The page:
For example, the major increase in shipping trade over the past 15 years, especially by container, has been largely driven by Chinese exports. These containers are shipped to destinations in Canada and the United States through efficient intermodal gateways and corridors, which are a key factor in competitiveness.

The Canadian Asia-Pacific gateway and corridor offer world-class maritime, rail, road and air transportation infrastructure.

These are important assets, and we have set ambitious goals regarding this gateway and corridor with a view to bolstering Canada's economic outcomes.

However, the success of these initiatives depends on cooperation by all partners, including CP Rail. When a single link in the chain is broken, everything grinds to a halt. A work stoppage means that Canadian Pacific's activities cease, thereby blocking the flow of goods through the Asia-Pacific gateway and corridor.

To give listeners an idea of the importance of Canadian Pacific to our transportation infrastructure and supply chain, the value of freight transported by the company is estimated at approximately $50 billion. Clearly, any extended work stoppage at Canadian Pacific would foil our efforts to make the Asia-Pacific gateway and corridor a reliable segment of our transportation infrastructure, which would be extremely damaging to our economy and our reputation globally.

One thing is certain, an economy in which goods do not flow properly would be quickly compromised, and the alternatives are extremely limited. There are only two class 1 railway freight transportation companies in Canada: Canadian Pacific and Canadian National.

What is a class 1 railway? It is one of the largest goods piggybacking services based on operating revenue. For those like me who are unfamiliar with railway vocabulary, let me explain specifically what piggybacking is. It is the process of transporting truck trailers on special railway flat cars. CN has confirmed that its capacity to increase traffic would be very limited.

For example, for grain, CN could only handle no more than 10% of Canadian Pacific's freight. As for VIA Rail, well, it could not mitigate the negative impacts of a work stoppage at Canadian Pacific, because it is designed for passenger travel. A work stoppage would also have a negative impact on VIA Rail activities, because some of its trains travel on tracks that belong to Canadian Pacific. No trains could travel on these tracks without the approval of the rail traffic controllers.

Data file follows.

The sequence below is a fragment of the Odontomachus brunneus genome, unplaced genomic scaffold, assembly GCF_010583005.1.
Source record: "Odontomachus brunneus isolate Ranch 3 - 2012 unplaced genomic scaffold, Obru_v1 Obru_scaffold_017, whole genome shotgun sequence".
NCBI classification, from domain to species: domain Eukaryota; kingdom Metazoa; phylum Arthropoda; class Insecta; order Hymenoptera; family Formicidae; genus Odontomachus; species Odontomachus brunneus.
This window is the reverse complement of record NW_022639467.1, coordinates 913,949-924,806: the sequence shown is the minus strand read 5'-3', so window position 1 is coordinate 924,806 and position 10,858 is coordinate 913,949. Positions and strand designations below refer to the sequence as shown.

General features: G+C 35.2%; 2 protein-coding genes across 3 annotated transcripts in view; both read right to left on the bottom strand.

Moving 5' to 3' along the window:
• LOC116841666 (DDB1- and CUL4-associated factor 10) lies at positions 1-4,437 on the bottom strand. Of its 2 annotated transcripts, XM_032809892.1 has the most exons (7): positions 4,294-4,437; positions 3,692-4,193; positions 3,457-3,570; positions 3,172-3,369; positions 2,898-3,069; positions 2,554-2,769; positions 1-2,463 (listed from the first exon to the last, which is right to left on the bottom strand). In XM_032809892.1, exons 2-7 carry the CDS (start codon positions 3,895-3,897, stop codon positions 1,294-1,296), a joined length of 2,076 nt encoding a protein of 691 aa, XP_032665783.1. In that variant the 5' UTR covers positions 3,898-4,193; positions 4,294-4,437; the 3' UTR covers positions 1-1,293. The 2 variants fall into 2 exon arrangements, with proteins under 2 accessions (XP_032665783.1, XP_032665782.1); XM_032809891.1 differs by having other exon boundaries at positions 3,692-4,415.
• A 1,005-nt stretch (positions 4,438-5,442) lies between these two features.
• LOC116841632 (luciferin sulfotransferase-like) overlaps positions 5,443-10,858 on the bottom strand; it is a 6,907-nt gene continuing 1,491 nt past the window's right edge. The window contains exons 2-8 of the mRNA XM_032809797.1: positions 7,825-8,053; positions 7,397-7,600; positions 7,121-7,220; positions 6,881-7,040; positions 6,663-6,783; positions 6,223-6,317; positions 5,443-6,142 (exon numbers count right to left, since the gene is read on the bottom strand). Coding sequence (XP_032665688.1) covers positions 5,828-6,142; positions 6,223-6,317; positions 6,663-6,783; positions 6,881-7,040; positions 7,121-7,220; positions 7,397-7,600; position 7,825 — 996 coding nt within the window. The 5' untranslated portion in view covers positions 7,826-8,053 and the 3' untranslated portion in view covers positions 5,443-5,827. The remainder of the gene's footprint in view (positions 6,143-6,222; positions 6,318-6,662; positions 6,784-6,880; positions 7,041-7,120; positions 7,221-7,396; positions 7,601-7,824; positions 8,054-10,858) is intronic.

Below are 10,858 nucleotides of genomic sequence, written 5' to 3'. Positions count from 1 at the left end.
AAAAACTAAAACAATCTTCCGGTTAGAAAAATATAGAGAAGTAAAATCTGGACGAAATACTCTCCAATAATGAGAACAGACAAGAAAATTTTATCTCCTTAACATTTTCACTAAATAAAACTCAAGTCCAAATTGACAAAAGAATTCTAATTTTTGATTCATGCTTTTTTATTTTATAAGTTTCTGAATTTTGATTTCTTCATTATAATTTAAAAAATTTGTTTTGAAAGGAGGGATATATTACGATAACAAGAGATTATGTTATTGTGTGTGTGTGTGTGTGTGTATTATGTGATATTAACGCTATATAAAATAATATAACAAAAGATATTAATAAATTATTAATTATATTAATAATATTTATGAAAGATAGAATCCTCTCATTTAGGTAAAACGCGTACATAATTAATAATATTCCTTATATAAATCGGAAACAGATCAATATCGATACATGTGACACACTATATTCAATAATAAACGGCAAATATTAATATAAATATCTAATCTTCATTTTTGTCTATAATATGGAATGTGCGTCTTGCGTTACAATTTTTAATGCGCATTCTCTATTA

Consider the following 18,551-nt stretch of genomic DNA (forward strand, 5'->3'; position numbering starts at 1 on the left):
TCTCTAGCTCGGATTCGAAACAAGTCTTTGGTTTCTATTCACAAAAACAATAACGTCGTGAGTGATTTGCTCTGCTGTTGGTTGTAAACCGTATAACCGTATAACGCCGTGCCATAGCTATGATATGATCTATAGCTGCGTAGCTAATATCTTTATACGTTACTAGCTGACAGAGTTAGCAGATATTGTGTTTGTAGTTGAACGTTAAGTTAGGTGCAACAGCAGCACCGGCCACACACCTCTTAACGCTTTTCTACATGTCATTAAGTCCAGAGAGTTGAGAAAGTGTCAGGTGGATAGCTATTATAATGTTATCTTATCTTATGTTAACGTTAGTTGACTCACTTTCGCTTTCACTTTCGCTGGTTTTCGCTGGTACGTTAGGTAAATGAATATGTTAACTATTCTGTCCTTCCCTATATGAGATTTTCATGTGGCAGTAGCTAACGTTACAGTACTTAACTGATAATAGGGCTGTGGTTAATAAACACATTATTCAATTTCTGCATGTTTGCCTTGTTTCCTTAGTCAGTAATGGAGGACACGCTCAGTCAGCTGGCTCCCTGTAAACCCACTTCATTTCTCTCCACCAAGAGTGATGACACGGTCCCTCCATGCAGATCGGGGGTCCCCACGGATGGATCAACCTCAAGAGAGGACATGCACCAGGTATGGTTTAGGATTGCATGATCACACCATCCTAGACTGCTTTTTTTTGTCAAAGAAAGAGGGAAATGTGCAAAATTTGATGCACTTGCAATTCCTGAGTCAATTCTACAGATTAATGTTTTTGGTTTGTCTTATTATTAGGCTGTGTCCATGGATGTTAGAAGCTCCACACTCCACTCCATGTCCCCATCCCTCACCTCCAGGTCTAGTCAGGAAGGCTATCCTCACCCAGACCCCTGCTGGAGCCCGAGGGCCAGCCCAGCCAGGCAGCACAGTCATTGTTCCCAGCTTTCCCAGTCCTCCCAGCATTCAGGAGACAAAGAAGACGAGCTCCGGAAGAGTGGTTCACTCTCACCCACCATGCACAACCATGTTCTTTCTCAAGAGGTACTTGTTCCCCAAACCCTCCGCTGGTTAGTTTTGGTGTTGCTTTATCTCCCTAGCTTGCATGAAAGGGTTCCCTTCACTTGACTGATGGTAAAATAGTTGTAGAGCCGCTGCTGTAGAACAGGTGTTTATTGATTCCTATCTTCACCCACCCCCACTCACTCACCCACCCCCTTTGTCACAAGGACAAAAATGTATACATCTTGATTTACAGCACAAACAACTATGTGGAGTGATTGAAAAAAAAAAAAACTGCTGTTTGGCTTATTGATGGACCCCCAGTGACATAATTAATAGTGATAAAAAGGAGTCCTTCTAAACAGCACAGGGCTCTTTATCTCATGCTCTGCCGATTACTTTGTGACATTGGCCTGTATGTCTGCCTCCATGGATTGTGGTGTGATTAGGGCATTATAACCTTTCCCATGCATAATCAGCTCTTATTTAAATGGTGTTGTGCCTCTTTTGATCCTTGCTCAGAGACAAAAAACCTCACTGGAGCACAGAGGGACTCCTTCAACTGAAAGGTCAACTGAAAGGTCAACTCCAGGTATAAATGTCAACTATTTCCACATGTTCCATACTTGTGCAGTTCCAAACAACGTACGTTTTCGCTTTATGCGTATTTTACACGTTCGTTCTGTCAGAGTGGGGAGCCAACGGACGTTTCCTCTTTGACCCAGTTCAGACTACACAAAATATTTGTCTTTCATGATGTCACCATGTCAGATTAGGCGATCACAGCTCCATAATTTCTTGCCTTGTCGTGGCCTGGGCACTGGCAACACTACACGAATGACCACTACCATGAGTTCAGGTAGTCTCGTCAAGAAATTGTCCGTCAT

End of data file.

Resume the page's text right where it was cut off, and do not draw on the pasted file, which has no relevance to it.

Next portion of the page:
We are here debating the merits of this bill because the very stability of railway traffic and the future of our economy are at stake. Negotiations between Canadian Pacific and the Teamsters Canada Rail Conference, which began in October and November 2011, are at an impasse because of major differences.

The collective agreements for the running train employees and the rail traffic controllers units expired on December 31, 2011. On February 17, 2012, the Federal Mediation and Conciliation Service received a notice of dispute from Canadian Pacific. Shortly thereafter, two conciliators were appointed to work with the parties—one for each unit—to ensure that the process was consistent.

For those unfamiliar with the Federal Mediation and Conciliation Service, it was established to help employers and unions subject to the Canada Labour Code resolve and prevent disputes. It therefore makes conflict resolution services available to employers and unionized employees in the form of assistance from conciliators and mediators.

The mandate of these third parties is precisely to help the parties reach agreements. It is true that it would have been preferable for these parties to have been able to resolve their dispute themselves. Everything possible was done to bring them closer together. Unfortunately, there are no signs of a favourable outcome.

Restoring Rail Service ActGovernment Orders

10:35 p.m.

NDP

Alain Giguère NDP Marc-Aurèle-Fortin, QC

Mr. Speaker, the hon. member from the Quebec City region said this was a difficult decision to make. If the decision were all that difficult, then it would not be made so often. This is the third time the government has introduced special legislation. Despite its so-called goodwill, it says it is difficult to come to an agreement.

How can the Conservatives hope to come to an agreement when they ask the workers to give up 40% of their pensions, to give up the chance to balance work and family life and to give up the chance to simply see their salary indexed to the rate of inflation?

After that, the government says it tried to come to an agreement where the employees sacrifice everything, where all the sacrifices were one-sided. The government says that it will come and make a decision, but as usual, it always decides against those who do the work and not those will come out $17 million ahead.

Restoring Rail Service ActGovernment Orders

10:35 p.m.

Conservative

Jacques Gourde Conservative Lotbinière—Chutes-de-la-Chaudière, QC

Mr. Speaker, we were elected to make decisions in the interests of all Canadians. As I said in my speech, the Federal Mediation and Conciliation Service was established to provide dispute resolution and dispute prevention assistance to trade unions and employers under the jurisdiction of the Canada Labour Code.